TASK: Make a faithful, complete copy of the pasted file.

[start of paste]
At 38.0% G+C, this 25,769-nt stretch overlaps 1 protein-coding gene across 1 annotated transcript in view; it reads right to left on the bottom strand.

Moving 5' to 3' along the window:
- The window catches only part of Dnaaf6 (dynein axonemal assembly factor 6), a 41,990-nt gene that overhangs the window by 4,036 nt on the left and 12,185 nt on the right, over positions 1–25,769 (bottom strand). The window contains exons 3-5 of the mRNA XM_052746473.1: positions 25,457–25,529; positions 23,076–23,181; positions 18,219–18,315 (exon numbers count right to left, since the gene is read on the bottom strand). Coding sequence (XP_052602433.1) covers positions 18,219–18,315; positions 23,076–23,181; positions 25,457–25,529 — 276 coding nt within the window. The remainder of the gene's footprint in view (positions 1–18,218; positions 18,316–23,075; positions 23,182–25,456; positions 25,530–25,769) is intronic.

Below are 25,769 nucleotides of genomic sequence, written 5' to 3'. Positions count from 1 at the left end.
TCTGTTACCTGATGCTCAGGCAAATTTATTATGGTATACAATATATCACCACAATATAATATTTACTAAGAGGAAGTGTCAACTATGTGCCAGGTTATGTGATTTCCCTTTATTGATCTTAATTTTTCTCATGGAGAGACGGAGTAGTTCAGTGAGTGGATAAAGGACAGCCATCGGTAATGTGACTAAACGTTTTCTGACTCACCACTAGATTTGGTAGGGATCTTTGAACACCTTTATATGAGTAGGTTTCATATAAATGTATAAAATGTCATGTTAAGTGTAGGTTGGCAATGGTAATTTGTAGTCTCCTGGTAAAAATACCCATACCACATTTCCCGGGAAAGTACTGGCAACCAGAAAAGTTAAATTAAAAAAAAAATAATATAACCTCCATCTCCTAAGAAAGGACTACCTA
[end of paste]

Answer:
At 38.0% G+C, this 25,769-nt stretch overlaps 1 protein-coding gene across 1 annotated transcript in view; it reads right to left on the bottom strand.

Moving 5' to 3' along the window:
- The window catches only part of Dnaaf6 (dynein axonemal assembly factor 6), a 41,990-nt gene that overhangs the window by 4,036 nt on the left and 12,185 nt on the right, over positions 1–25,769 (bottom strand). The window contains exons 3-5 of the mRNA XM_052746473.1: positions 25,457–25,529; positions 23,076–23,181; positions 18,219–18,315 (exon numbers count right to left, since the gene is read on the bottom strand). Coding sequence (XP_052602433.1) covers positions 18,219–18,315; positions 23,076–23,181; positions 25,457–25,529 — 276 coding nt within the window. The remainder of the gene's footprint in view (positions 1–18,218; positions 18,316–23,075; positions 23,182–25,456; positions 25,530–25,769) is intronic.

Below are 25,769 nucleotides of genomic sequence, written 5' to 3'. Positions count from 1 at the left end.
TCTGTTACCTGATGCTCAGGCAAATTTATTATGGTATACAATATATCACCACAATATAATATTTACTAAGAGGAAGTGTCAACTATGTGCCAGGTTATGTGATTTCCCTTTATTGATCTTAATTTTTCTCATGGAGAGACGGAGTAGTTCAGTGAGTGGATAAAGGACAGCCATCGGTAATGTGACTAAACGTTTTCTGACTCACCACTAGATTTGGTAGGGATCTTTGAACACCTTTATATGAGTAGGTTTCATATAAATGTATAAAATGTCATGTTAAGTGTAGGTTGGCAATGGTAATTTGTAGTCTCCTGGTAAAAATACCCATACCACATTTCCCGGGAAAGTACTGGCAACCAGAAAAGTTAAATTAAAAAAAAAATAATATAACCTCCATCTCCTAAGAAAGGACTACCTA